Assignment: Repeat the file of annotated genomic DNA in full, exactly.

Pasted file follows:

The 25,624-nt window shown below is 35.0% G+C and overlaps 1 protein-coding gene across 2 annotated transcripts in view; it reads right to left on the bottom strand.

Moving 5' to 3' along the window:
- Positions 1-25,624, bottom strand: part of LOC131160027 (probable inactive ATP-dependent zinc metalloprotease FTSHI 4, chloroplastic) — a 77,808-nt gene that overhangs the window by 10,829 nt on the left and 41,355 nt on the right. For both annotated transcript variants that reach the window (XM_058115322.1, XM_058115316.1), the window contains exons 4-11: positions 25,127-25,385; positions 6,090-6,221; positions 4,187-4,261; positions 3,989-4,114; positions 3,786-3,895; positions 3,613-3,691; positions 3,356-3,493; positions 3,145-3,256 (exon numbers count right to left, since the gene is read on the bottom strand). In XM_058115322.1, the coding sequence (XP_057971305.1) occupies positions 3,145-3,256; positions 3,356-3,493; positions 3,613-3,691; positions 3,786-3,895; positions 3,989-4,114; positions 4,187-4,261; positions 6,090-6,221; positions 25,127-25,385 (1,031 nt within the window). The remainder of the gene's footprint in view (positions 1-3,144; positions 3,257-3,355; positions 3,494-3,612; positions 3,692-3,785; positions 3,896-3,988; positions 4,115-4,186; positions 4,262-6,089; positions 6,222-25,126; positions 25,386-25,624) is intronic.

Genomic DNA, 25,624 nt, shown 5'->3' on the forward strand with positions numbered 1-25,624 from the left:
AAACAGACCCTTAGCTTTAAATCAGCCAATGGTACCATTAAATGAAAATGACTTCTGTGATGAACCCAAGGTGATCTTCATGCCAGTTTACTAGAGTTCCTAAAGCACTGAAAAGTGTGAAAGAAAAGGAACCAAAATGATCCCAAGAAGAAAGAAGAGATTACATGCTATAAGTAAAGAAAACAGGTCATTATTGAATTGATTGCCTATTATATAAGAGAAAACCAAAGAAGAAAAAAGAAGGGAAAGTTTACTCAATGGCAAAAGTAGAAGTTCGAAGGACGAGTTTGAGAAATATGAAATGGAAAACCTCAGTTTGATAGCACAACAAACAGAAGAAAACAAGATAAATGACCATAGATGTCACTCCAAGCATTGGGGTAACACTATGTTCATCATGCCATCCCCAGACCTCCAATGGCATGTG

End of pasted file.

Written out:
The 25,624-nt window shown below is 35.0% G+C and overlaps 1 protein-coding gene across 2 annotated transcripts in view; it reads right to left on the bottom strand.

Moving 5' to 3' along the window:
- Positions 1-25,624, bottom strand: part of LOC131160027 (probable inactive ATP-dependent zinc metalloprotease FTSHI 4, chloroplastic) — a 77,808-nt gene that overhangs the window by 10,829 nt on the left and 41,355 nt on the right. For both annotated transcript variants that reach the window (XM_058115322.1, XM_058115316.1), the window contains exons 4-11: positions 25,127-25,385; positions 6,090-6,221; positions 4,187-4,261; positions 3,989-4,114; positions 3,786-3,895; positions 3,613-3,691; positions 3,356-3,493; positions 3,145-3,256 (exon numbers count right to left, since the gene is read on the bottom strand). In XM_058115322.1, the coding sequence (XP_057971305.1) occupies positions 3,145-3,256; positions 3,356-3,493; positions 3,613-3,691; positions 3,786-3,895; positions 3,989-4,114; positions 4,187-4,261; positions 6,090-6,221; positions 25,127-25,385 (1,031 nt within the window). The remainder of the gene's footprint in view (positions 1-3,144; positions 3,257-3,355; positions 3,494-3,612; positions 3,692-3,785; positions 3,896-3,988; positions 4,115-4,186; positions 4,262-6,089; positions 6,222-25,126; positions 25,386-25,624) is intronic.

Genomic DNA, 25,624 nt, shown 5'->3' on the forward strand with positions numbered 1-25,624 from the left:
AAACAGACCCTTAGCTTTAAATCAGCCAATGGTACCATTAAATGAAAATGACTTCTGTGATGAACCCAAGGTGATCTTCATGCCAGTTTACTAGAGTTCCTAAAGCACTGAAAAGTGTGAAAGAAAAGGAACCAAAATGATCCCAAGAAGAAAGAAGAGATTACATGCTATAAGTAAAGAAAACAGGTCATTATTGAATTGATTGCCTATTATATAAGAGAAAACCAAAGAAGAAAAAAGAAGGGAAAGTTTACTCAATGGCAAAAGTAGAAGTTCGAAGGACGAGTTTGAGAAATATGAAATGGAAAACCTCAGTTTGATAGCACAACAAACAGAAGAAAACAAGATAAATGACCATAGATGTCACTCCAAGCATTGGGGTAACACTATGTTCATCATGCCATCCCCAGACCTCCAATGGCATGTG